“Everyone has the right to peaceful protests everywhere in the world including the PRC.” This statement is neutral and unimpassioned, indeed the work of a politically minded individual. Some might agree with this approach.

The problem is that it is discussing a country that has taken control of its citizens to such a degree that they are living in camps, starving and losing their lives. This on top of the constant human rights violations it has imposed on its people, from religious oppression, unwanted surveillance and censorship, to forced abortions.

Such atrocities bring to mind the question of why companies would want to do business in these environments. Then again, profit and the CEOs likely reminding themselves that perhaps the people with which they are doing business are not the ones perpetrating these atrocities probably gives enough reasons.

That does not excuse their complicity with the system though, as in the case of Apple and their airdrop cessation, to the detriment of the Chinese people.

While a private company is free to engage commercially with whomever it wants, it is also subject to the will of the consumers to a great extent, as there can be no company without them. So it is up to the consumer to give Apple a reality check.

As for the White House, it is supposed to represent the American people, their country and values. It is not supposed to show its mastery of ignoratio elenchi or flex its spin doctor muscles while people are dying. It is not meant to support or show sympathy toward a totalitarian regime. Otherwise, what are the US citizens to understand from this?

If their own government is lenient or understanding toward a totalitarian regime, what promise is that for their future? What direction is their government taking? Should the White House not reflect true American values and stop this semantic circus encouraging authoritarian governments?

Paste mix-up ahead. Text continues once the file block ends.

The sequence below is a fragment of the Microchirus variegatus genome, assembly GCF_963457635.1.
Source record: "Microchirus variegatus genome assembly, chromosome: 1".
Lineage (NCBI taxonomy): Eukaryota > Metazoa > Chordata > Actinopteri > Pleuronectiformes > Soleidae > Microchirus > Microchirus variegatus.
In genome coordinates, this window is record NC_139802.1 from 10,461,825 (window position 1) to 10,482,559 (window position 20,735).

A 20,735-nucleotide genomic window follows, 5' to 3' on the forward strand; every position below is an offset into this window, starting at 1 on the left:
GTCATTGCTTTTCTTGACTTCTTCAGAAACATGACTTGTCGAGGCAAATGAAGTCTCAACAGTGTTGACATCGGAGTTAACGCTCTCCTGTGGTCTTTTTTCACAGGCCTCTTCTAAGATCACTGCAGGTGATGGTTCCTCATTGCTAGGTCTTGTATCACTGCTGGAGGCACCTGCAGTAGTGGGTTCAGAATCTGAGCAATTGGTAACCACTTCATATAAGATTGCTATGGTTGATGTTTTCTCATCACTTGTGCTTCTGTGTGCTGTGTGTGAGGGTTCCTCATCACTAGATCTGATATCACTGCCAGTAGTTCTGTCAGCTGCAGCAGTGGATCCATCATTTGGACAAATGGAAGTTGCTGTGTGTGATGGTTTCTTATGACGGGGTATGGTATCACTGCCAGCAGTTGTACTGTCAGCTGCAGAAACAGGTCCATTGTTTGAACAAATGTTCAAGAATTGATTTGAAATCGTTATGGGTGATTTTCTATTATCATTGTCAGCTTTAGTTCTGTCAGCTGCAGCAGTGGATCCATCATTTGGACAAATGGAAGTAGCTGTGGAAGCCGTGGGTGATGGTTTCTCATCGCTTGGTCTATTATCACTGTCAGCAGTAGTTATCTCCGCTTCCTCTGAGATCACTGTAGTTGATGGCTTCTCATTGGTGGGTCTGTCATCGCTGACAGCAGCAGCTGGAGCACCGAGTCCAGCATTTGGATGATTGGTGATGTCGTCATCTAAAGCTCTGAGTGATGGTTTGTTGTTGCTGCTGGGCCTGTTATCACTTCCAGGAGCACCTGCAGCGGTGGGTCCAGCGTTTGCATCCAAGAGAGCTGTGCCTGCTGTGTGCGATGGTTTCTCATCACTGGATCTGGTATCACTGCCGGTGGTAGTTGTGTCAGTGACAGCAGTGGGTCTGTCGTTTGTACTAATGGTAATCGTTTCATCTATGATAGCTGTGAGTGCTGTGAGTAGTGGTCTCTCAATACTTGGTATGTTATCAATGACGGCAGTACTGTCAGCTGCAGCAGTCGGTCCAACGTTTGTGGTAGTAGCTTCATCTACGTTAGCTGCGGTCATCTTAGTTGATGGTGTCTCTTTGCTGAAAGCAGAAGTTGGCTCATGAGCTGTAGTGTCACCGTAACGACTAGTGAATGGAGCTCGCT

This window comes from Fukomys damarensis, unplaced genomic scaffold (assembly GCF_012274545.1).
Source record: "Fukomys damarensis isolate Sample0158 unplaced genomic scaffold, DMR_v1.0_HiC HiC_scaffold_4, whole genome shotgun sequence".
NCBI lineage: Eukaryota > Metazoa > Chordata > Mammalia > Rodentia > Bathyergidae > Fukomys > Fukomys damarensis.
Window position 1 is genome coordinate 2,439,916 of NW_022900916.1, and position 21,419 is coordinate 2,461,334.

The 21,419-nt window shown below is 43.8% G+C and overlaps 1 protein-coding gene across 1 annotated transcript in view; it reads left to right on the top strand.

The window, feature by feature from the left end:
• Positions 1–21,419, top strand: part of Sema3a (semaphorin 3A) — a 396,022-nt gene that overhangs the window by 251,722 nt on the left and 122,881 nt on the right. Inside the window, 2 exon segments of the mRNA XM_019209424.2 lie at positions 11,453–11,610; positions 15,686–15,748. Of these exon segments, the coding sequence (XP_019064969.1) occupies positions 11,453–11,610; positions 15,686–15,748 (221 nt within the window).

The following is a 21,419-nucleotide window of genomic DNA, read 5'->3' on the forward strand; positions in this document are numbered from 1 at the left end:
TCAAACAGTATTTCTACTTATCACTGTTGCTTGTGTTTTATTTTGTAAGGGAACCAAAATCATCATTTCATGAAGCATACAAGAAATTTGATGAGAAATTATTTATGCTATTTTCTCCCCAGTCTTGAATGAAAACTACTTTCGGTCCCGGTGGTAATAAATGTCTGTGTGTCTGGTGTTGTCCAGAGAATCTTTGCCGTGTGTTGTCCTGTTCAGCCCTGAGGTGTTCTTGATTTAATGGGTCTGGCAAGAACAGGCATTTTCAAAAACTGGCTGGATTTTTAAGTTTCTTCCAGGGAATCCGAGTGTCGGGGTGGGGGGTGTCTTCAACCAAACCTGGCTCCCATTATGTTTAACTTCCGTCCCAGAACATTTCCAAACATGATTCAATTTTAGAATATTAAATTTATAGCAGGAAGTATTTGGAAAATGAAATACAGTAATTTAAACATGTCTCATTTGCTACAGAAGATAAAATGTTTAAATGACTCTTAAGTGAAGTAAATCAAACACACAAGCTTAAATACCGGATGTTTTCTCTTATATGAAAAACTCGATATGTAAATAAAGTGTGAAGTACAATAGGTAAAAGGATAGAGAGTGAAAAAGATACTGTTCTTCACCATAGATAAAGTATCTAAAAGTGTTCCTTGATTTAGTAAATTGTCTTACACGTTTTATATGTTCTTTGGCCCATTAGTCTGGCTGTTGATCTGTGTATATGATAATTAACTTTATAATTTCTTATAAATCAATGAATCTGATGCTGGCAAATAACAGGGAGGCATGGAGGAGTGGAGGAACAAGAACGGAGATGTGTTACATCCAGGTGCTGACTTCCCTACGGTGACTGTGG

That is not to say that countries should threaten one another. But good actions should be praised and bad actions should be firmly condemned. When there is a clear moral compass, such a statement is not complicated nor is it controversial.

Words have meaning and they have consequences. So it is important that language is not manipulated for political causes. Of course, it is not likely for such manipulation attempts to cease. But the more the American people pay attention the better the chance those in power will reflect a semblance of good sense.

Protesters in China and people suffering all over the world under dictatorial rules were likely never presented with a clear and strong opportunity to stand guard at the gate of freedom by keeping an eye on their leaders. And so they slipped, or were thrown, into despotism. Times were more trying when such regimes took over their victim countries, and it took more effort to keep a close watch on political intentions.

But here, in the U.S., we have the time, the opportunity, the comfort and the means to be the guardians of our own freedom. And it starts by policing those who would police language and by loosening the tongues of those who would not speak the truths needed to be spoken.